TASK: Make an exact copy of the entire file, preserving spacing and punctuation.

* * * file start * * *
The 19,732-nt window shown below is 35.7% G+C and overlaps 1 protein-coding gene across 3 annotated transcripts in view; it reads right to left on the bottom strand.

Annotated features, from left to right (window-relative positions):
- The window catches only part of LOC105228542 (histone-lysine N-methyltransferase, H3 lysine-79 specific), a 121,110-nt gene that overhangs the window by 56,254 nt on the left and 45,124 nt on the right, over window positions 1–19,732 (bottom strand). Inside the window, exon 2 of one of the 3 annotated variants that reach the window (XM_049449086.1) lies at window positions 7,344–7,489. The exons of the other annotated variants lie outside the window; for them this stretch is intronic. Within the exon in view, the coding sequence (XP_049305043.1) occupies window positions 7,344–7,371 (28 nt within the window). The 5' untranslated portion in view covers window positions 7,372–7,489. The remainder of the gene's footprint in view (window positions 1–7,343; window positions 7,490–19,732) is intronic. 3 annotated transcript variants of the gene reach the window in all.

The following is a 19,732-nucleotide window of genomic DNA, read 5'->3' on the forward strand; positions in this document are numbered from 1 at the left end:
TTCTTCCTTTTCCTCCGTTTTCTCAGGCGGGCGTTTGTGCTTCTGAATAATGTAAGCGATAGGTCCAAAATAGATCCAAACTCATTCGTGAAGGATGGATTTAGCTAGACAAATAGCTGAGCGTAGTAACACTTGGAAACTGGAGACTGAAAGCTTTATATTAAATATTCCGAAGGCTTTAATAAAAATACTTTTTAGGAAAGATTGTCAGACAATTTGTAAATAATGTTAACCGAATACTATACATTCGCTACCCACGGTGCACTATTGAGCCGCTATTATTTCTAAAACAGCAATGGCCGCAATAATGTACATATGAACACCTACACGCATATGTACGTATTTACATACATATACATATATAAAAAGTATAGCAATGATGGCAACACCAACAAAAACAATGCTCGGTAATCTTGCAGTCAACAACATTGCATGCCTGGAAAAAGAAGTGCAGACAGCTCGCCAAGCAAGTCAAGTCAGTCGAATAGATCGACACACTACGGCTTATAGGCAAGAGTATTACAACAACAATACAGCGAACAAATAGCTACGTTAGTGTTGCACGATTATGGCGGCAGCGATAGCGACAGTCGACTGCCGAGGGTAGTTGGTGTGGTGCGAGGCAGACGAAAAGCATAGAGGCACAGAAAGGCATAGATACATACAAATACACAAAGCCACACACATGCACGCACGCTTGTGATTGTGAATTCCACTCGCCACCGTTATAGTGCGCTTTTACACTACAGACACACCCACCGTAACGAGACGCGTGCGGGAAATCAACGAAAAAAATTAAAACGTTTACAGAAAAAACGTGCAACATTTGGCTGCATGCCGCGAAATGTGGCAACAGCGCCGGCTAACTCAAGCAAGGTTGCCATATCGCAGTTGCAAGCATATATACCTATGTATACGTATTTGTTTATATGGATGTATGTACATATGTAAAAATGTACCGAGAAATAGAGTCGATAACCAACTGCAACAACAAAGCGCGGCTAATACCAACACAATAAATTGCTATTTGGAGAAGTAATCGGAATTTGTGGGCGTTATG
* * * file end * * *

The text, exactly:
The 19,732-nt window shown below is 35.7% G+C and overlaps 1 protein-coding gene across 3 annotated transcripts in view; it reads right to left on the bottom strand.

Annotated features, from left to right (window-relative positions):
- The window catches only part of LOC105228542 (histone-lysine N-methyltransferase, H3 lysine-79 specific), a 121,110-nt gene that overhangs the window by 56,254 nt on the left and 45,124 nt on the right, over window positions 1–19,732 (bottom strand). Inside the window, exon 2 of one of the 3 annotated variants that reach the window (XM_049449086.1) lies at window positions 7,344–7,489. The exons of the other annotated variants lie outside the window; for them this stretch is intronic. Within the exon in view, the coding sequence (XP_049305043.1) occupies window positions 7,344–7,371 (28 nt within the window). The 5' untranslated portion in view covers window positions 7,372–7,489. The remainder of the gene's footprint in view (window positions 1–7,343; window positions 7,490–19,732) is intronic. 3 annotated transcript variants of the gene reach the window in all.

The following is a 19,732-nucleotide window of genomic DNA, read 5'->3' on the forward strand; positions in this document are numbered from 1 at the left end:
TTCTTCCTTTTCCTCCGTTTTCTCAGGCGGGCGTTTGTGCTTCTGAATAATGTAAGCGATAGGTCCAAAATAGATCCAAACTCATTCGTGAAGGATGGATTTAGCTAGACAAATAGCTGAGCGTAGTAACACTTGGAAACTGGAGACTGAAAGCTTTATATTAAATATTCCGAAGGCTTTAATAAAAATACTTTTTAGGAAAGATTGTCAGACAATTTGTAAATAATGTTAACCGAATACTATACATTCGCTACCCACGGTGCACTATTGAGCCGCTATTATTTCTAAAACAGCAATGGCCGCAATAATGTACATATGAACACCTACACGCATATGTACGTATTTACATACATATACATATATAAAAAGTATAGCAATGATGGCAACACCAACAAAAACAATGCTCGGTAATCTTGCAGTCAACAACATTGCATGCCTGGAAAAAGAAGTGCAGACAGCTCGCCAAGCAAGTCAAGTCAGTCGAATAGATCGACACACTACGGCTTATAGGCAAGAGTATTACAACAACAATACAGCGAACAAATAGCTACGTTAGTGTTGCACGATTATGGCGGCAGCGATAGCGACAGTCGACTGCCGAGGGTAGTTGGTGTGGTGCGAGGCAGACGAAAAGCATAGAGGCACAGAAAGGCATAGATACATACAAATACACAAAGCCACACACATGCACGCACGCTTGTGATTGTGAATTCCACTCGCCACCGTTATAGTGCGCTTTTACACTACAGACACACCCACCGTAACGAGACGCGTGCGGGAAATCAACGAAAAAAATTAAAACGTTTACAGAAAAAACGTGCAACATTTGGCTGCATGCCGCGAAATGTGGCAACAGCGCCGGCTAACTCAAGCAAGGTTGCCATATCGCAGTTGCAAGCATATATACCTATGTATACGTATTTGTTTATATGGATGTATGTACATATGTAAAAATGTACCGAGAAATAGAGTCGATAACCAACTGCAACAACAAAGCGCGGCTAATACCAACACAATAAATTGCTATTTGGAGAAGTAATCGGAATTTGTGGGCGTTATG